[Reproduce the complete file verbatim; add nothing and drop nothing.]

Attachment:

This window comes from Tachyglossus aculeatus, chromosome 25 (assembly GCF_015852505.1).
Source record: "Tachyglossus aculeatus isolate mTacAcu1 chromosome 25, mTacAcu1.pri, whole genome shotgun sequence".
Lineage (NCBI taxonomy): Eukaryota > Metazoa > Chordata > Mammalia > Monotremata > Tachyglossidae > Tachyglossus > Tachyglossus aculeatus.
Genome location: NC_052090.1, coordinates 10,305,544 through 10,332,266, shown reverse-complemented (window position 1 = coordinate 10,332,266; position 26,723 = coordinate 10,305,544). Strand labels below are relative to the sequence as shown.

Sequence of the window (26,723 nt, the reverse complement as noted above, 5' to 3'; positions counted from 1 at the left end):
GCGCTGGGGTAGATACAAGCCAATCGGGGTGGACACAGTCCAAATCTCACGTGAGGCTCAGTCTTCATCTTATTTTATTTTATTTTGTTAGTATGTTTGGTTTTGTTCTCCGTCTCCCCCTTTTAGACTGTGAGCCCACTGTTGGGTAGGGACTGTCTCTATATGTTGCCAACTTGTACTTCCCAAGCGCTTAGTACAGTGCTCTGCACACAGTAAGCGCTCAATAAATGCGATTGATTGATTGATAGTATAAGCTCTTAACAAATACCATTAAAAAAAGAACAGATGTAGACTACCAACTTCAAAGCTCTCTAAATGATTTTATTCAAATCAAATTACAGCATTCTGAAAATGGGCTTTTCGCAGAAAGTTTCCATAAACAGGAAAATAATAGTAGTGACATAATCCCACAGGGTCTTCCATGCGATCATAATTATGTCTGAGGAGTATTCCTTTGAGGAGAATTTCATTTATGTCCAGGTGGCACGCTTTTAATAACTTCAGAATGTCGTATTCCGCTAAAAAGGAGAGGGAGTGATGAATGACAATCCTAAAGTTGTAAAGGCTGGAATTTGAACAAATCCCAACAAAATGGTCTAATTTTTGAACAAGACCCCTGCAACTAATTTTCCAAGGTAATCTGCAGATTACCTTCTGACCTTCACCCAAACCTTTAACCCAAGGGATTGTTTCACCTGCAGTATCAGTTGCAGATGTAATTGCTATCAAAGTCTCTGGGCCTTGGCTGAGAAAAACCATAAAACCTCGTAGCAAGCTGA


This window comes from Tachyglossus aculeatus, chromosome 25 (assembly GCF_015852505.1).
Source record: "Tachyglossus aculeatus isolate mTacAcu1 chromosome 25, mTacAcu1.pri, whole genome shotgun sequence".
Lineage (NCBI taxonomy): Eukaryota > Metazoa > Chordata > Mammalia > Monotremata > Tachyglossidae > Tachyglossus > Tachyglossus aculeatus.
Genome location: NC_052090.1, coordinates 10,305,544 through 10,332,266, shown reverse-complemented (window position 1 = coordinate 10,332,266; position 26,723 = coordinate 10,305,544). Strand labels below are relative to the sequence as shown.

Sequence of the window (26,723 nt, the reverse complement as noted above, 5' to 3'; positions counted from 1 at the left end):
GCGCTGGGGTAGATACAAGCCAATCGGGGTGGACACAGTCCAAATCTCACGTGAGGCTCAGTCTTCATCTTATTTTATTTTATTTTGTTAGTATGTTTGGTTTTGTTCTCCGTCTCCCCCTTTTAGACTGTGAGCCCACTGTTGGGTAGGGACTGTCTCTATATGTTGCCAACTTGTACTTCCCAAGCGCTTAGTACAGTGCTCTGCACACAGTAAGCGCTCAATAAATGCGATTGATTGATTGATAGTATAAGCTCTTAACAAATACCATTAAAAAAAGAACAGATGTAGACTACCAACTTCAAAGCTCTCTAAATGATTTTATTCAAATCAAATTACAGCATTCTGAAAATGGGCTTTTCGCAGAAAGTTTCCATAAACAGGAAAATAATAGTAGTGACATAATCCCACAGGGTCTTCCATGCGATCATAATTATGTCTGAGGAGTATTCCTTTGAGGAGAATTTCATTTATGTCCAGGTGGCACGCTTTTAATAACTTCAGAATGTCGTATTCCGCTAAAAAGGAGAGGGAGTGATGAATGACAATCCTAAAGTTGTAAAGGCTGGAATTTGAACAAATCCCAACAAAATGGTCTAATTTTTGAACAAGACCCCTGCAACTAATTTTCCAAGGTAATCTGCAGATTACCTTCTGACCTTCACCCAAACCTTTAACCCAAGGGATTGTTTCACCTGCAGTATCAGTTGCAGATGTAATTGCTATCAAAGTCTCTGGGCCTTGGCTGAGAAAAACCATAAAACCTCGTAGCAAGCTGA